The contest between Plant City civic leader Yvonne Fry and Dover businessman Lawrence McClure in the special election for House District 72 has taken a sharp turn, as direct mail from outside interest groups pours into the district.
In the past week, two mailers sent by outside groups blasting Fry have made their way into eastern Hillsborough County mailboxes.
One came from the Orlando-based Ax The Tax political organization led by Doug Guetzloe and describes Fry as a tool for Tallahassee special interests. It says that she has been silent on issues such as increasing local taxes, moving the Confederate monument from a county courthouse and opposing light rail.
“We believe Fry to be the quintessential political insider who will not advance the conservative interests of the district in Tallahassee,” Guetzloe said Tuesday. “Conversely, we believe Mr. McClure will be a conservative star in the Florida Legislature.”
Responding to the charges, Fry said she has never been for light rail, calling it inappropriate.
However, back in May of 2016, Fry told the Tampa Bay Times’ Ernest Hooper that as a member of the Plant City Economic Development Corporation (EDC), she was part of a letter declaring full support of the Go Hillsborough transit tax initiative, which included a light rail component.
“The Plant City EDC (Economic Development Corp.) wrote a letter stating we’re in full support of the (Go Hillsborough) initiative,” Fry said. “Plant City has been the city of no, if you will, but our understanding of our spot at the table and our future is so dependent on seeing transportation as an investment in our infrastructure and not a tax. We need to be part of the solution and being part of crafting the regional design. We need to see that just because we aren’t getting a rail, that doesn’t mean it doesn’t affect the outcomes of our quality of life and how it all fits together. To me, a piece of this is educating women on how transportation affects them, how their lives would be different if we had better transportation solutions.”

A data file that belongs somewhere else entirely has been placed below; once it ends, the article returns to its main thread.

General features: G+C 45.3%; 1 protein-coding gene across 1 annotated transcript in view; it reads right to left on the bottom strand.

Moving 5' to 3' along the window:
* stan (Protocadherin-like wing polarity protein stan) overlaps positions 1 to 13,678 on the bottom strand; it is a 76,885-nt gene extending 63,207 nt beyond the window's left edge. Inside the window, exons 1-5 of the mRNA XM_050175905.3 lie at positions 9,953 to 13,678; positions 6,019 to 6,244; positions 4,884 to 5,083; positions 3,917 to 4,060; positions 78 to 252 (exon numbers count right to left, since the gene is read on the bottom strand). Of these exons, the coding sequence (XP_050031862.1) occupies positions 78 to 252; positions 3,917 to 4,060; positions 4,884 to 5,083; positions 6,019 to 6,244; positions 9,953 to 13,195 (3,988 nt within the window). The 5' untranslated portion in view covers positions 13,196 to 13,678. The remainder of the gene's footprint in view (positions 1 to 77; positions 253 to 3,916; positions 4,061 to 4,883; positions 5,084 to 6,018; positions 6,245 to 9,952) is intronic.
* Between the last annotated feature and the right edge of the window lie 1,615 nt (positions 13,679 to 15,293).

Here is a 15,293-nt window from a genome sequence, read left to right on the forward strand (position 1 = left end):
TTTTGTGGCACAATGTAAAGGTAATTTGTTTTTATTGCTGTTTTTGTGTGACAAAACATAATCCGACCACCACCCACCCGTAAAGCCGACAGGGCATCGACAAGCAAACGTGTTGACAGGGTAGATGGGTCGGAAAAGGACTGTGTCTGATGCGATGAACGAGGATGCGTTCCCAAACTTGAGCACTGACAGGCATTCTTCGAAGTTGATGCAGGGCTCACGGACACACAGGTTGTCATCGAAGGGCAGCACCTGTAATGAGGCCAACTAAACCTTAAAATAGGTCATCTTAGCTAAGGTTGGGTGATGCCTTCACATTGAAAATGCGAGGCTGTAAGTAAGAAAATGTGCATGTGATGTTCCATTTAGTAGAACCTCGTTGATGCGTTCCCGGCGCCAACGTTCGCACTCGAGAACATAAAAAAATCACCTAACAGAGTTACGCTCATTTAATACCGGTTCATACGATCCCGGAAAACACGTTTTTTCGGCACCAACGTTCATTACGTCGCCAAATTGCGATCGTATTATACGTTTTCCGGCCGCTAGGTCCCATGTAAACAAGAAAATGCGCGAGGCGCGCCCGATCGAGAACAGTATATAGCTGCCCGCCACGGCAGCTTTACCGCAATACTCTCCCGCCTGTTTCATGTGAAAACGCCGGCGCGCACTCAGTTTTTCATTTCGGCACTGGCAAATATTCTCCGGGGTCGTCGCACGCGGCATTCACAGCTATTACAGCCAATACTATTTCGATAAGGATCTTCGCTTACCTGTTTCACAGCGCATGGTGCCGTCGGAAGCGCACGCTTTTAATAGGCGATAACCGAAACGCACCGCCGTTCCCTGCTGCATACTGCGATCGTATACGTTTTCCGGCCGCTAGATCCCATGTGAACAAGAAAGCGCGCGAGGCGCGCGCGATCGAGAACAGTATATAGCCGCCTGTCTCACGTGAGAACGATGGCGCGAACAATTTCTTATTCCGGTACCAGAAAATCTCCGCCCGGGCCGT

Regarding the Confederate monument debate, Fry says she is actually on the record on that issue, noting that both she and McClure were asked about it at the Plant City Republican Women’s Club. “Our history is our history,” she said. “I don’t think that they should be moved.”
“I think we should learn from our history,” she said, adding that there are too many other issues ongoing where she’d rather focus her time and energy.
A second mailer from the recently formed Hillsborough County Conservatism Counts group declares “Yvonne Fry is against lowering property taxes,” while arguing that she opposes a proposed expansion of the homestead exemption.
“Simply stated, Yvonne Fry said she is against increasing the homestead property tax exemption,” the mailer reads, while also describing her as “liberal.”
On this charge, Fry’s response is more nuanced.
She says she’s a “huge proponent” of cutting taxes, but believes that the constitutional amendment was a “political ploy” and not appropriate for the state to tell local officials how to run their governments.
“The state should be cutting state taxes,” she says. “I think it was all political,” adding that Hillsborough County announced an immediate hiring freeze in anticipation of lower 2019 revenues.
Fry says that despite her misgivings about the proposal, she says she’ll vote for it next year.
“It’s a tax cut,” she says. “I’m for those.”
According to documents filed with the Florida Division of Elections, Hillsborough County Conservatism Counts is chaired by Ash Mason. He did not return our request for comment.
McClure said that he was focused on getting out his message and had no comment on the mailers.